Most Pomona students enter the College undecided about a major, or they change their minds about their prospective major by the time they graduate. Certainly we aren’t going to hold you to any of the choices you’ve made above. But, in no more than 250 words, please tell us why you’ve chosen the academic programs (or Undecided!) that you have listed.

I’m sitting backstage at my first international piano competition, anxiously awaiting my turn to perform. Unconsciously, I massage my right wrist, still recovering from a recent injury. The young man beside me feels my nervousness and starts a conversation.

As we whisper, I notice him rub his hands together uncomfortably. “What’s wrong?” I ask, quickly leaving my own wrist alone. He suppresses a nervous laugh, then quietly details the long and unsuccessful surgery that shattered his dream of becoming a professional musician. His hands were permanently damaged.

“Alessandra Fang,” the judges call. I stand up, walk to the main stage and look back to see him encourage me with a stiff, crooked thumbs-up. As my fingers dance on the keys, I observe the fragile muscles and ligaments under my skin.

I realize in that moment that it is not in a massive concert hall where I wanted to change people’s lives, but on a smaller stage: an operating room. As an artist who has had her share of painful, music-related injuries, my goal is to become a musician’s physician, and blend my greatest two passions so that I might bring relief to those around me, while understanding their musical and anatomical plight. I wish to pursue both Biology and Music programs at Pomona College. I want to become a hand surgeon while still developing my artistry on the piano. After all, surgery also has its own cadence, complexity and composition.

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Written by Alessandra Fang fang.alessandra@gmail.com

For Pomona students, the College’s location in Southern California is integral in shaping their experience. Tell us about a location, real or fictional, that has shaped you in a meaningful way.

Inside every bedroom is the Swiss Army knife of the sleeping world: blankets. You can take them with you anywhere and they always come in handy. My blankets are dark blue with square tribal patterns, knitted from the finest pima cotton by Peruvian artisans. I fluff them up for a soft snuggle, throw them over myself to deter the monsters under the bed, or use them as a ShamWow for tears. Yet they also helped me overcome the biggest obstacle—the moving target— in my life.

I’ve moved within and between countries ten times. I’ve changed schools so often that I’ve never been in a classroom for more than two years. I have felt loneliness and isolation, while my classmates had playdates and tea parties in a language I struggled to speak. Nothing was mine, not in school where local kids decorated their lockers, not in our rented house where everything belonged to the landlord, and not in the bedroom I slept in, where furniture and wall colors constantly switched from cream to light tan to stale beige. The only thing that followed me from house to house were my two blankets.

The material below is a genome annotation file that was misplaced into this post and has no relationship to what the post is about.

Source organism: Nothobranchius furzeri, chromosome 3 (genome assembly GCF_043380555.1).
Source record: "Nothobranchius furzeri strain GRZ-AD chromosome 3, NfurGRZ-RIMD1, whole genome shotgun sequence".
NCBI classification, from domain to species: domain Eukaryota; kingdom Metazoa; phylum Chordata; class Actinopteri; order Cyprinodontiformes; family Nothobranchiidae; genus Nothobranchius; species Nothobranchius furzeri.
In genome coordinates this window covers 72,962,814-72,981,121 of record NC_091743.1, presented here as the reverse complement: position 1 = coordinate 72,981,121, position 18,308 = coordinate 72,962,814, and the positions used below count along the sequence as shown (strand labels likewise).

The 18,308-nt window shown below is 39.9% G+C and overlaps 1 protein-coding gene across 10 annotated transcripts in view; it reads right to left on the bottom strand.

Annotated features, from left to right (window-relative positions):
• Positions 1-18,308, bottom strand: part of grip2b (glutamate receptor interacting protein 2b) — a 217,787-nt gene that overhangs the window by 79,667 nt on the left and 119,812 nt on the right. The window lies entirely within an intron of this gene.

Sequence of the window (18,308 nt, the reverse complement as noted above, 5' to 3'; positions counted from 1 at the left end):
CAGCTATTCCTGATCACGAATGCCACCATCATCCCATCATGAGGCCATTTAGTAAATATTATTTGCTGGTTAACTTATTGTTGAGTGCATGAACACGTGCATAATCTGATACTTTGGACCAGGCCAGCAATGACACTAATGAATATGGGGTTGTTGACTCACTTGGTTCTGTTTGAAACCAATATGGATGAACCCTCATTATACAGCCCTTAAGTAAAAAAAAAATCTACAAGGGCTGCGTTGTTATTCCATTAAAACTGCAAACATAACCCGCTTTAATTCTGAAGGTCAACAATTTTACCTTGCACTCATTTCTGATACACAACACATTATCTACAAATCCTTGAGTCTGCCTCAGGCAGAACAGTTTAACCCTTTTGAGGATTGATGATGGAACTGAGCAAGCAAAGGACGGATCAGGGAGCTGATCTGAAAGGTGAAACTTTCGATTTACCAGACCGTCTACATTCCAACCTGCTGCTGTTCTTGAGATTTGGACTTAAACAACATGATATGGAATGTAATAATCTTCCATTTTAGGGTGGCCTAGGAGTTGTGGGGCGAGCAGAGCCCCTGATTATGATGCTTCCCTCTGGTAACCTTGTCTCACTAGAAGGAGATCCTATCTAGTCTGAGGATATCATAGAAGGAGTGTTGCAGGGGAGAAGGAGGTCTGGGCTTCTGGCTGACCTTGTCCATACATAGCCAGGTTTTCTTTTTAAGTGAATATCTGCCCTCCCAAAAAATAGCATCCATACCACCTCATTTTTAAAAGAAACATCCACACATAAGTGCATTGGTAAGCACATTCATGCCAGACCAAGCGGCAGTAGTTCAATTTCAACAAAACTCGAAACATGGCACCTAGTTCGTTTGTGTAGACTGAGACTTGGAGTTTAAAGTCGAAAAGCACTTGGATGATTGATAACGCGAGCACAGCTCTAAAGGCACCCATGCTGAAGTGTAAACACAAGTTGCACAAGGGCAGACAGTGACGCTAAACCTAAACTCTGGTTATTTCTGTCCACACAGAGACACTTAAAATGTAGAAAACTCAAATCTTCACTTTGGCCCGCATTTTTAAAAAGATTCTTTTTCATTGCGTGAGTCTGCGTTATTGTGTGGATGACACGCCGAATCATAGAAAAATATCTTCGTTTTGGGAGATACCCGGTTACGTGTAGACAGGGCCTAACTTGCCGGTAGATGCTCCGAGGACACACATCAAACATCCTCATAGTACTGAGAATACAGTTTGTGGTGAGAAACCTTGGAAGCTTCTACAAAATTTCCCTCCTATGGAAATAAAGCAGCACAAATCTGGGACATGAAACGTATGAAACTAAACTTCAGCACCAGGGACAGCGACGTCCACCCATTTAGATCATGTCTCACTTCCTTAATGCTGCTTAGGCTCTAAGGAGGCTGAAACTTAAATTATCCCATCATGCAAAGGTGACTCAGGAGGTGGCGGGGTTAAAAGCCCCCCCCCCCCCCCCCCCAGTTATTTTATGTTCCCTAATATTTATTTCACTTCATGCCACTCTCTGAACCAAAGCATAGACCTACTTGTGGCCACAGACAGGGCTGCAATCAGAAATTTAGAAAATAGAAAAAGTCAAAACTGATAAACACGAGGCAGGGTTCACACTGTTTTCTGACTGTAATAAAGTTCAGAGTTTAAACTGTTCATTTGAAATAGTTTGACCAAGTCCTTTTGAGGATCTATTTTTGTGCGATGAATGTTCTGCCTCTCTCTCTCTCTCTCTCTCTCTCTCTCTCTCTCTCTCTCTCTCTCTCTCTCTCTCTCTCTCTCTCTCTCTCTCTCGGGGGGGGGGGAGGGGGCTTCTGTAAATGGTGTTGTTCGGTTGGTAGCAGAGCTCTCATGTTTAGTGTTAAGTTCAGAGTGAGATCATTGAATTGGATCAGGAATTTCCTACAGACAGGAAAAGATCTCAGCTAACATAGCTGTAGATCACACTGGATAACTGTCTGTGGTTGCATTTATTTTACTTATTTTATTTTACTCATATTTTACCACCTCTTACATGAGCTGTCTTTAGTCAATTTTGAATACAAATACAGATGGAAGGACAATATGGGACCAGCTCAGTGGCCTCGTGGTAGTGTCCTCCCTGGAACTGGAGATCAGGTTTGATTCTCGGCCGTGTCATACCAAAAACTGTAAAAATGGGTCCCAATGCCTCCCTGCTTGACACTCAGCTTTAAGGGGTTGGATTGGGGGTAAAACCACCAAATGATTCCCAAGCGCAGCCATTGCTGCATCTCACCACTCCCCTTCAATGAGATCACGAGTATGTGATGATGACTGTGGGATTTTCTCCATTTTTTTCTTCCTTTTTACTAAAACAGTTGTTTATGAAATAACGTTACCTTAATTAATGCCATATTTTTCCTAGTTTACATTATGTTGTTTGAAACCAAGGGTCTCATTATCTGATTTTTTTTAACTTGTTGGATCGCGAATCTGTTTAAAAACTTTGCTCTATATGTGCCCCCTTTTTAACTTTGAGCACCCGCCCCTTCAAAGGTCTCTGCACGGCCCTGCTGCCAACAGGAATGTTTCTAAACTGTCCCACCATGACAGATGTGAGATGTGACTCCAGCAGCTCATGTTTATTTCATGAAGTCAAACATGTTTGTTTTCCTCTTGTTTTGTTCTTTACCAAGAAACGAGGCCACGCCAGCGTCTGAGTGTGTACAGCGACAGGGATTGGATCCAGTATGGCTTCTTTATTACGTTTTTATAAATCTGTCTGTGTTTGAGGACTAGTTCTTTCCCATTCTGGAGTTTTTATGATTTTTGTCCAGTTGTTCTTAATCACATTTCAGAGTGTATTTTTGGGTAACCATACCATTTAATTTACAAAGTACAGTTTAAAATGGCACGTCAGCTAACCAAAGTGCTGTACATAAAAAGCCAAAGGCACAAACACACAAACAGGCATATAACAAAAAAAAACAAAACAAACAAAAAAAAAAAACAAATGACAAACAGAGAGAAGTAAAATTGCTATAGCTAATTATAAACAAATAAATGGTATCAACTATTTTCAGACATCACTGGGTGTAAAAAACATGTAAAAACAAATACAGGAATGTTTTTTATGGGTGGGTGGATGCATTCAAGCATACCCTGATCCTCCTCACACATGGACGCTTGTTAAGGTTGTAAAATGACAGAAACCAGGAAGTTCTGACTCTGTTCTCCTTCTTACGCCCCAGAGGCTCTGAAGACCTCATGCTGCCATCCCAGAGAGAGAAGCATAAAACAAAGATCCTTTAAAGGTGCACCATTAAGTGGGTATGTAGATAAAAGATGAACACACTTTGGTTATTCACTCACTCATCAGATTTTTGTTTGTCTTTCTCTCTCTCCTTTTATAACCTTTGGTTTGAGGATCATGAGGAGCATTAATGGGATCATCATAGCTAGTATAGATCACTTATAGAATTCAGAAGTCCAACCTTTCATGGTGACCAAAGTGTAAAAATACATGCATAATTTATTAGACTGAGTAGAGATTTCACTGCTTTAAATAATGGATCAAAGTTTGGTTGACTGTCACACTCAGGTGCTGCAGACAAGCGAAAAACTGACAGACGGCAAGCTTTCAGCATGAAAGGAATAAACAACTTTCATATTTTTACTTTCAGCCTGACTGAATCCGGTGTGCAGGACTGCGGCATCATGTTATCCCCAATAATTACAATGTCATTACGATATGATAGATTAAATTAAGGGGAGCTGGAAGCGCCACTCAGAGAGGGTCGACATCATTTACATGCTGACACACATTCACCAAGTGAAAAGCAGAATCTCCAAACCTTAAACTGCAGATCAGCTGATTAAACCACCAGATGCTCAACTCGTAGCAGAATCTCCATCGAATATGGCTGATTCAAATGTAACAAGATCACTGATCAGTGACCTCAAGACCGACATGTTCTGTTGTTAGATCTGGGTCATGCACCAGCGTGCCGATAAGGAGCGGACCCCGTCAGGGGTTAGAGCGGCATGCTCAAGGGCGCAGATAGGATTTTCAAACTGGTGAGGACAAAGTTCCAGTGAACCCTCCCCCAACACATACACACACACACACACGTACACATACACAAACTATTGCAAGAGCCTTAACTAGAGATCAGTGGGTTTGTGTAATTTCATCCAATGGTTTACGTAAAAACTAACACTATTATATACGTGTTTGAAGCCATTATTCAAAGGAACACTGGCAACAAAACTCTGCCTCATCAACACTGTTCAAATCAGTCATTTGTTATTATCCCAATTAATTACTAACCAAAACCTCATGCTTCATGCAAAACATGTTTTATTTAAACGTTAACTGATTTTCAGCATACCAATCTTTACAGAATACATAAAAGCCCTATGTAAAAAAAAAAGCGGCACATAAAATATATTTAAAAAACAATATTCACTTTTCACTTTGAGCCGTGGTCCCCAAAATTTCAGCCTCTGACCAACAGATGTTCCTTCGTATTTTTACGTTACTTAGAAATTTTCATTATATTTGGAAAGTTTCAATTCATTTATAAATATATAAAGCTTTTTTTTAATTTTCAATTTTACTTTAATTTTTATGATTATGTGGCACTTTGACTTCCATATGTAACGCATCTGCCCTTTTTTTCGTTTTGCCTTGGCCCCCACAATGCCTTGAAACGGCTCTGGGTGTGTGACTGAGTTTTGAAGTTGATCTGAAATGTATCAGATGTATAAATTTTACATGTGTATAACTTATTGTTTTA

As I started middle school, I began to resent moving. I took my anger out on my parents, despising them for ripping me away from newly made friends, the eighth-grade boyfriend who held my hand and gifted me Godiva chocolates, and the bedroom overlooking the Via Paloma, whose bare, white walls and street noises were beginning to feel familiar. I had no safe space or anchor to rely on when new cultures and languages overwhelmed me.

As I finished middle school, my dark blue blankets were brimming with tears of anger and frustration.

One night I rolled myself up into a pitiful cocoon of ill-thoughts and sadness, closed my eyes, and inhaled deeply. The scent of clean cotton swirled inside my lungs, relaxing me. Memories morphed: The spacious apartment in the Andes mountains of Venezuela, the cozy cabin in the hills of Peru, and the lush single story homes in Palm Beach and Miami. Each stop carried its own memories like a distinctive aroma. I remembered the first hike along the Andean mountains in Caracas, sliding down the sand dunes in Lima, and savoring deep fried Oreos at the South Florida Fair. A nostalgic smile formed on my face as I continued to remember.

In retrospect, moving was my passport to exciting new ideas, tastes, and hobbies. I lived through vastly different cultures, and over the course of my country-hopping journey, I blended them to create a unique lifestyle of arroz con pollo, salsa, and Costco bulk shopping. I was exposed to new angles on belief and opinions, which opened my eyes to the diverse perspectives of the world. Changes of place, language and altitude have gifted me with an open-minded and thoughtful nature.

My blankets have followed me to every new home, to every new bedroom. They were my emotional anchors when I felt adrift, they were my safe harbors. They reminded me that it’s not important to own everything around you to feel in control of your own life. It’s okay for things to change, as long as you hang on to your values. The battle between bare white and dark blue has shaped me into a person that can accept and adapt to unfamiliar situations.

I’ll haul my weathered blankets to new adventures and apartments, hopefully to the foothills of the San Gabriel Mountains and the gritty streets of East LA. Wherever I go, I can count on them to wrap me in their familiar arms, making the undiscovered feel like home.